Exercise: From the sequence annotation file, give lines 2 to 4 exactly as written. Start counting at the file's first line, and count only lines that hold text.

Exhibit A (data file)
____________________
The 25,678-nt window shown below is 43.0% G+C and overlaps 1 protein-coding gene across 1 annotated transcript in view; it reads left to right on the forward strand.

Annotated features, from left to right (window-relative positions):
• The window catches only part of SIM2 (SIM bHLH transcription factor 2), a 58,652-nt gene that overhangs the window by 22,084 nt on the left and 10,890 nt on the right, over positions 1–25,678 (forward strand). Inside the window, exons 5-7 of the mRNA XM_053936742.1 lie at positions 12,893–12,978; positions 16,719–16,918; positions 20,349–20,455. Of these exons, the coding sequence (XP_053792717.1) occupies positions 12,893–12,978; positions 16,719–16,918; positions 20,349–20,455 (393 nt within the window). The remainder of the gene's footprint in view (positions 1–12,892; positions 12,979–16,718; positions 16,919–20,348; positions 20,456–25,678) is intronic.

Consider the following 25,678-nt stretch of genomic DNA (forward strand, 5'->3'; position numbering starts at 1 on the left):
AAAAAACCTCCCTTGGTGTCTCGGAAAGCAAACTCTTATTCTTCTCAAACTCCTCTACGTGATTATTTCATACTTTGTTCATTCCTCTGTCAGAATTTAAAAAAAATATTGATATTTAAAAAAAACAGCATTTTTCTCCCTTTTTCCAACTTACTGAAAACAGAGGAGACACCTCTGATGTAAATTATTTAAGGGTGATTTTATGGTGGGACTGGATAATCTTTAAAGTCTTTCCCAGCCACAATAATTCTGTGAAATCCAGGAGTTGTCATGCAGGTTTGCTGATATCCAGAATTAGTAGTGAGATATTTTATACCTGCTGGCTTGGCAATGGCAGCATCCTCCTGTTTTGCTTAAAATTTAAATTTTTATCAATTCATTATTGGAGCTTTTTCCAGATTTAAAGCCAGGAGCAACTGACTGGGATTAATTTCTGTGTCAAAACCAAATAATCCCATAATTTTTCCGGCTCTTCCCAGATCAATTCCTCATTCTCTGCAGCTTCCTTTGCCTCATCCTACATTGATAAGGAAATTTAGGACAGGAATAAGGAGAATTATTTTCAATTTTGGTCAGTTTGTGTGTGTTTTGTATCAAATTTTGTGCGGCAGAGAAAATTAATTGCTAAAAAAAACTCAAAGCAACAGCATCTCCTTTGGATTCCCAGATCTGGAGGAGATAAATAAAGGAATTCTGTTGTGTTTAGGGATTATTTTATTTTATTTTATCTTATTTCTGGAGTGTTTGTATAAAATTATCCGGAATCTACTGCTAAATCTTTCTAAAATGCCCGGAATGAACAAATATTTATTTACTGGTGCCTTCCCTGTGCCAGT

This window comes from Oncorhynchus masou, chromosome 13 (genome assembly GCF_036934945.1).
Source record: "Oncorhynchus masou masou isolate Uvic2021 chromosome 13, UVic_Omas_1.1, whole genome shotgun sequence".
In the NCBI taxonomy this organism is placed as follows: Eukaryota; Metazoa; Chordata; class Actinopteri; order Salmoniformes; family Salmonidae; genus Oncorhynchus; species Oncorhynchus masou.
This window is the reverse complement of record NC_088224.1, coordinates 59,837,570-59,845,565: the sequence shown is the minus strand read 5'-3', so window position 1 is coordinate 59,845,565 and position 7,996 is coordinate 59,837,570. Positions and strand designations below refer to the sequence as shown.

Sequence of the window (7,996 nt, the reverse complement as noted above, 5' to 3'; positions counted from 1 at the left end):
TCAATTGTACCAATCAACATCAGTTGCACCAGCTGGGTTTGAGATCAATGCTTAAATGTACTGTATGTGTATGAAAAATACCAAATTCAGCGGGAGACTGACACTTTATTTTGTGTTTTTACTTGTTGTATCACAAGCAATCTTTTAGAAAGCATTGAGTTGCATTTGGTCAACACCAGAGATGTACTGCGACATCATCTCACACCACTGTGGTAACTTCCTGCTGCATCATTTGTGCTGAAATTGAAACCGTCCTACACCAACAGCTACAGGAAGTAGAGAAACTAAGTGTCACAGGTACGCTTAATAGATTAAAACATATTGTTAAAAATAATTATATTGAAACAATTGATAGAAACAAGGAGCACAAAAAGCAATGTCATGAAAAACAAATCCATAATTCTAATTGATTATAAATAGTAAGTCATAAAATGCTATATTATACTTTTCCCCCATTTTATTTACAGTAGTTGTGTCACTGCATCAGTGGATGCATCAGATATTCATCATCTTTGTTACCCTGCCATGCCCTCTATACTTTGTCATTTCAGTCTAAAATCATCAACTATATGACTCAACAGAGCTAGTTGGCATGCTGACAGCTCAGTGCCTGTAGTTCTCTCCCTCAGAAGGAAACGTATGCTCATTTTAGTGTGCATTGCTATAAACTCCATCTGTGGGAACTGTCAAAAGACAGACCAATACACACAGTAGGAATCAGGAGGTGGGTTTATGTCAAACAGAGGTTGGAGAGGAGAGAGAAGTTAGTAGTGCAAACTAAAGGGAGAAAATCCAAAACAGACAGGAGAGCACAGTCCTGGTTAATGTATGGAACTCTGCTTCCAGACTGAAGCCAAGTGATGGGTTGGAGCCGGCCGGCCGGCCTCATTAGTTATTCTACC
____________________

Annotated features, from left to right (window-relative positions):
• The window catches only part of SIM2 (SIM bHLH transcription factor 2), a 58,652-nt gene that overhangs the window by 22,084 nt on the left and 10,890 nt on the right, over positions 1–25,678 (forward strand). Inside the window, exons 5-7 of the mRNA XM_053936742.1 lie at positions 12,893–12,978; positions 16,719–16,918; positions 20,349–20,455. Of these exons, the coding sequence (XP_053792717.1) occupies positions 12,893–12,978; positions 16,719–16,918; positions 20,349–20,455 (393 nt within the window). The remainder of the gene's footprint in view (positions 1–12,892; positions 12,979–16,718; positions 16,919–20,348; positions 20,456–25,678) is intronic.

Consider the following 25,678-nt stretch of genomic DNA (forward strand, 5'->3'; position numbering starts at 1 on the left):